Togo: Provisional release of Ferdinand Ayité and Joël Egah

12/01/2022
Statement
en fr

Paris-Geneva, January 12, 2022 - Journalists Ferdinand Mensah Ayité and Joël Vignon Egah were released on December 31, 2021 after 22 and 21 days of arbitrary detention respectively. The Observatory for the Protection of Human Rights Defenders (FIDH-OMCT) and Tournons La Page recall that they should never have been detained in the first place and call for the dismissal of all charges against them, as well as journalist Isidore Kouwonou and civil society activist Fovi Katakou.

The judicial harassment of human rights defenders and those peacefully exercising their right to freedom of expression continues in Togo. Ferdinand Mensah Ayité, editor of the newspaper L’Alternative, a bi-weekly news and investigative publication committed to denouncing corruption and documenting human rights violations in Togo, and Joël Vignon Egah, editor of the newspaper Fraternité, were released from Lomé civil prison and placed under judicial supervision on the evening of December 31, 2021.

On December 9 and 10, 2021 Ferdinand Mensah Ayité and Joël Vignon Egah were arrested and detained for having made critical comments about two Togolese ministers during the programme "L’autre journal" broadcast on YouTube on November 30, 2021. Despite their release, the two journalists are still being prosecuted for "contempt of authority" (Article 490 of the Togolese Code of Criminal Procedure), "defamation" (Article 290 of the Togolese Penal Code) and "inciting hatred of authority" and face up to two years in prison and a fine of 1 million CFA francs (about 1,520 euros).

Isidore Kouwonou, editor-in-chief of L’Alternative and Secretary General of the Union of Independent Journalists of Togo (SYNJIT), has been under judicial supervision since December 10, 2021, because of his participation in the same programme as a moderator. He is being prosecuted on the same charges as Mr Ayité and Mr Egah.

The pro-democracy activist Fovi Katakou, a member of Tournons La Page Togo, was also provisionally released under judicial supervision on December 20, 2021 after nine days of arbitrary detention. He is accused of "apology for crimes and offences" (Article 552 of the Togolese Penal Code) and "incitement to revolt against the authority of the State" (Article 495 of the same Code) in relation to a Facebook post dated December 10, 2021 in which he warned about the problems of insecurity, injustice, and lack of infrastructure in Togo. For this he faces up to five years in prison and a fine of 20 million CFA francs (approximately 30,460 euros).

The Observatory and Tournons La Page recall that Ferdinand Ayité and L’Alternative were already fined for defamation in November 2020 following the publication of an article exposing a case of massive embezzlement in the Togolese oil sector, and that in early 2021, the newspaper was suspended for four months following accusations of publishing false news. Furthermore, Ferdinand Ayité was named as among those under surveillance via Pegasus spyware.

The Observatory and Tournons La Page denounce the recurrent attacks on fundamental freedoms, particularly the freedoms of expression, assembly and association in Togo. These abuses are characterised by repeated attacks and a judicial relentlessness against human rights defenders, civil society activists and journalists, with the aim of silencing any protesting voice.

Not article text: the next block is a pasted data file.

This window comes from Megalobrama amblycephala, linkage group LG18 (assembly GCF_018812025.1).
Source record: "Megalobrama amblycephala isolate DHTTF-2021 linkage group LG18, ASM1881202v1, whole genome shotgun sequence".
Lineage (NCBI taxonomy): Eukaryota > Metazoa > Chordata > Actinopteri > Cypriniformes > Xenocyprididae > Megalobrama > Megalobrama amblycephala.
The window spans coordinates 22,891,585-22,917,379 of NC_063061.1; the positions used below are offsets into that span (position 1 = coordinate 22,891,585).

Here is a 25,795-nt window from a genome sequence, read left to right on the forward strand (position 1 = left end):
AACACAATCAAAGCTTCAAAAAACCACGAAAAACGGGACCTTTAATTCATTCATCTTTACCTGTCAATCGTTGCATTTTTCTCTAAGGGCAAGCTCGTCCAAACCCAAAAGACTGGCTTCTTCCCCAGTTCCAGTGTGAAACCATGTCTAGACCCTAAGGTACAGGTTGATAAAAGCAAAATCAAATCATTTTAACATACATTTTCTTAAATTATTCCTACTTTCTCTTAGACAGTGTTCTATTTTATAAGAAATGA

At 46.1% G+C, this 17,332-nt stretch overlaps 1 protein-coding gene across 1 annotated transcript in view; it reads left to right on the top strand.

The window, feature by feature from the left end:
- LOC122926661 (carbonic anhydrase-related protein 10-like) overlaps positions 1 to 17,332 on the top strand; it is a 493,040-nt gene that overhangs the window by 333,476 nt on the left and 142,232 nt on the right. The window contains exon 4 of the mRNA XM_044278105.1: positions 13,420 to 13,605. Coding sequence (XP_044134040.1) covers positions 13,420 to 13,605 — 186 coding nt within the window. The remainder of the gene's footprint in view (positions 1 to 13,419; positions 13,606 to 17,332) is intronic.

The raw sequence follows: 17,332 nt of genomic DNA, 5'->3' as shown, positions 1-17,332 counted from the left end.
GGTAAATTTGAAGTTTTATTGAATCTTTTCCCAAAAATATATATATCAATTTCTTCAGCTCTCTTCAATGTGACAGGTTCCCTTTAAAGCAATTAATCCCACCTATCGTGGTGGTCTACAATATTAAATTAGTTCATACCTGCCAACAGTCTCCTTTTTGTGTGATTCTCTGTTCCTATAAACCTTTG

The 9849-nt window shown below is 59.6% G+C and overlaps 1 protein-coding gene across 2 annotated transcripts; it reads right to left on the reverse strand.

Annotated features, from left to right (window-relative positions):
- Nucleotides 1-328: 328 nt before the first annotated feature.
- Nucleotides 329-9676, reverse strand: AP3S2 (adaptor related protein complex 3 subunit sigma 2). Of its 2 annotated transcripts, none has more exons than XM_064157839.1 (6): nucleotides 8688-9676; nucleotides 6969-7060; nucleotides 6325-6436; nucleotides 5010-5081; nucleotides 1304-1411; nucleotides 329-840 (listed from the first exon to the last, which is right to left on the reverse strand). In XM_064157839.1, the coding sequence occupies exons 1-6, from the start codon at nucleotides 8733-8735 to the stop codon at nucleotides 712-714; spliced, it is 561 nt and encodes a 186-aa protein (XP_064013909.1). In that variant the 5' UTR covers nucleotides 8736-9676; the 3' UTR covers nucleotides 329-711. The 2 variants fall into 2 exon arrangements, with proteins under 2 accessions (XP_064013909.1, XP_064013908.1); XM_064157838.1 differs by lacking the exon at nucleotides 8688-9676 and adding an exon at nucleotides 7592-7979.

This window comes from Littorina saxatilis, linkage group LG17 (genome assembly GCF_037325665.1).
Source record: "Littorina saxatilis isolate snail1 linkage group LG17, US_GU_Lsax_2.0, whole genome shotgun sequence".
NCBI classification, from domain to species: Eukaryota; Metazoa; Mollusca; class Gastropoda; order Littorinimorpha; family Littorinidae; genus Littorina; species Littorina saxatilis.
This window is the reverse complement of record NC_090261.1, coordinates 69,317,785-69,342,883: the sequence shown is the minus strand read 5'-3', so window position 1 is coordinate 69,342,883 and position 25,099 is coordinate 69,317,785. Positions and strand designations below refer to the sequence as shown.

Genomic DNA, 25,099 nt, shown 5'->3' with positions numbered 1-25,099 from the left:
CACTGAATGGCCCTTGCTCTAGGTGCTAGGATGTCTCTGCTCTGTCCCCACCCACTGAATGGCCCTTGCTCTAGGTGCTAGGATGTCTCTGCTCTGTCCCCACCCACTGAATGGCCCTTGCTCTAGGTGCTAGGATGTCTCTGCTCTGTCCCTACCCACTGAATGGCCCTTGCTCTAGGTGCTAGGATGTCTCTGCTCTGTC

The Observatory and Tournons La Page welcome the release of Fedinand Ayité, Joël Egah and Fovi Katakou, but reiterate that they should never have been imprisoned in the first place, as their detention was arbitrary and aimed at preventing them from carrying out their legitimate human rights activities and punishing them for exercising their right to freedom of expression.

The Observatory and Tournons La Page call on the Togolese authorities to drop all legal proceedings against Ferdinand Ayité, Joël Egah, Isidore Kouwonou and Fovi Katakou and to ensure that they can carry out their legitimate human rights activities without hindrance or fear of reprisals.

The Observatory and Tournons La Page also call on the Togolese authorities to guarantee the right to freedom of expression in the country, as enshrined in the Togolese Constitution, as well as in several regional and international human rights protection instruments, in particular Article 19 of the International Covenant on Civil and Political Rights and Article 9 of the African Charter on Human and Peoples’ Rights, ratified by Togo in 1984 and 1982 respectively.

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The Observatory for the Protection of Human Rights Defenders (the Observatory) was founded in 1997 by the World Organisation Against Torture (OMCT) and the FIDH. The programme’s mission is to intervene to prevent or solve concrete situations of repression against human rights defenders. OMCT and FIDH are both members of ProtectDefenders.eu, the Mechanism of European Union for Human Rights Defenders implemented by international civil society.

Tournons La Page is an international movement, bringing together more than 250 African civil society organisations supported by European organisations, whose objective is the promotion of democratic change in Africa. The movement carries out peaceful and non-partisan actions. Created in 2014, Tournons La Page has coalitions in 10 African countries (Burundi, Cameroon, Chad, Congo, Côte d’Ivoire, Democratic Republic of Congo, Gabon, Guinea, Niger and Togo).

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